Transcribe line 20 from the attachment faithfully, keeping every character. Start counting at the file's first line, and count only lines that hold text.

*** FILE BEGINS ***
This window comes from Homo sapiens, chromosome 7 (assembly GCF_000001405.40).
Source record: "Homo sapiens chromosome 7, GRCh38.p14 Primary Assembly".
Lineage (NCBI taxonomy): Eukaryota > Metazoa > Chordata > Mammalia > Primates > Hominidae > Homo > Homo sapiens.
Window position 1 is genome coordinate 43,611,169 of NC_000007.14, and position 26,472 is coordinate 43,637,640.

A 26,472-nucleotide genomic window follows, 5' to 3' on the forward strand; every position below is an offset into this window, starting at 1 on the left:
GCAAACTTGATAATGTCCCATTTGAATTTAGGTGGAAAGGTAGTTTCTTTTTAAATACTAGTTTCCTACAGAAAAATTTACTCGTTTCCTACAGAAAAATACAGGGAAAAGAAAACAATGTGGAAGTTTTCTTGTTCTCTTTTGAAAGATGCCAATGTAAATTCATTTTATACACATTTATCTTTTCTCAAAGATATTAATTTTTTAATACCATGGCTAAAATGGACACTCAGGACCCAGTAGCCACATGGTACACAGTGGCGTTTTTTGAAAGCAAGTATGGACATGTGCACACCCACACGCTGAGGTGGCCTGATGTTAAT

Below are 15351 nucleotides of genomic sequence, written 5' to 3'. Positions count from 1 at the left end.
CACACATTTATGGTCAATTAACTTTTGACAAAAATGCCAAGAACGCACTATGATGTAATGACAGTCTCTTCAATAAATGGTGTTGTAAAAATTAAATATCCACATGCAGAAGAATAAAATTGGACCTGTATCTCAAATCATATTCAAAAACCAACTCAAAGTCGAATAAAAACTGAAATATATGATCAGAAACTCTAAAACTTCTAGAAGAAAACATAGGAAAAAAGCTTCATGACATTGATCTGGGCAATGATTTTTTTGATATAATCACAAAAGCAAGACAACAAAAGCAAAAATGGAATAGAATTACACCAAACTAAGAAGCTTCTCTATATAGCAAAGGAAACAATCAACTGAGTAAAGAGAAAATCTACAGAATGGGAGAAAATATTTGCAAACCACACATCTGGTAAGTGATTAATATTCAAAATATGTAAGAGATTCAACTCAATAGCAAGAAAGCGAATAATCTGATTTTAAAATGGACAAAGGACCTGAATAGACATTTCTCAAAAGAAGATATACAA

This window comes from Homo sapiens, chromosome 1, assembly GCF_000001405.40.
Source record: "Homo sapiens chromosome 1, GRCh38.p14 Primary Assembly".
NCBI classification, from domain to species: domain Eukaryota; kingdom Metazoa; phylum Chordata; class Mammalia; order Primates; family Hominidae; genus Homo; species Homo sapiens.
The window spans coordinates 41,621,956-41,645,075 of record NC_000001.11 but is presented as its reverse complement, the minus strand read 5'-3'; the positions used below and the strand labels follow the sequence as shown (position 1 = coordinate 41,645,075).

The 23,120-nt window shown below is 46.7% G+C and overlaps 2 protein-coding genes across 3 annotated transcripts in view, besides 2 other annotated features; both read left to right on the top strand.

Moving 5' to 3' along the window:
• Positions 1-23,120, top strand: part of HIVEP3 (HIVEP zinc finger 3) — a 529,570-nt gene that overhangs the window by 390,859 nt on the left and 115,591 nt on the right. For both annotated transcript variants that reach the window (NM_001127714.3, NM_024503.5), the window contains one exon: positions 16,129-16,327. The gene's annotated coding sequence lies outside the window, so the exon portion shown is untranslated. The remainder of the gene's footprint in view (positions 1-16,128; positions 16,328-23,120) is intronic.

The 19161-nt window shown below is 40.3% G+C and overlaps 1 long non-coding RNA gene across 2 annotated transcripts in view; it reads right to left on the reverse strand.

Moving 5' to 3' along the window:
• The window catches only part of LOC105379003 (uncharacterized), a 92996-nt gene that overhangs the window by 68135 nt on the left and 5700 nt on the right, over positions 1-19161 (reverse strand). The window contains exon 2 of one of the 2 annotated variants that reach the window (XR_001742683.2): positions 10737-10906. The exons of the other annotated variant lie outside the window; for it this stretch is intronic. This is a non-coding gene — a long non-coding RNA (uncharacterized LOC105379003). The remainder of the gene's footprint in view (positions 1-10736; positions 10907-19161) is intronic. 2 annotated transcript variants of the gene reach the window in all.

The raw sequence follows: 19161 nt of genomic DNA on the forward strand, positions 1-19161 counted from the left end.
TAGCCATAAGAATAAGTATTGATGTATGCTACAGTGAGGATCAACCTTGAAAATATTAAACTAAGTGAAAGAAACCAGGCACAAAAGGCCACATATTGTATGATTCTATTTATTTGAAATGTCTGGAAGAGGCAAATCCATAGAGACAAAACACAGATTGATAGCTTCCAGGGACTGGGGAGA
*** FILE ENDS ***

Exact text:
TAGCCATAAGAATAAGTATTGATGTATGCTACAGTGAGGATCAACCTTGAAAATATTAAACTAAGTGAAAGAAACCAGGCACAAAAGGCCACATATTGTATGATTCTATTTATTTGAAATGTCTGGAAGAGGCAAATCCATAGAGACAAAACACAGATTGATAGCTTCCAGGGACTGGGGAGA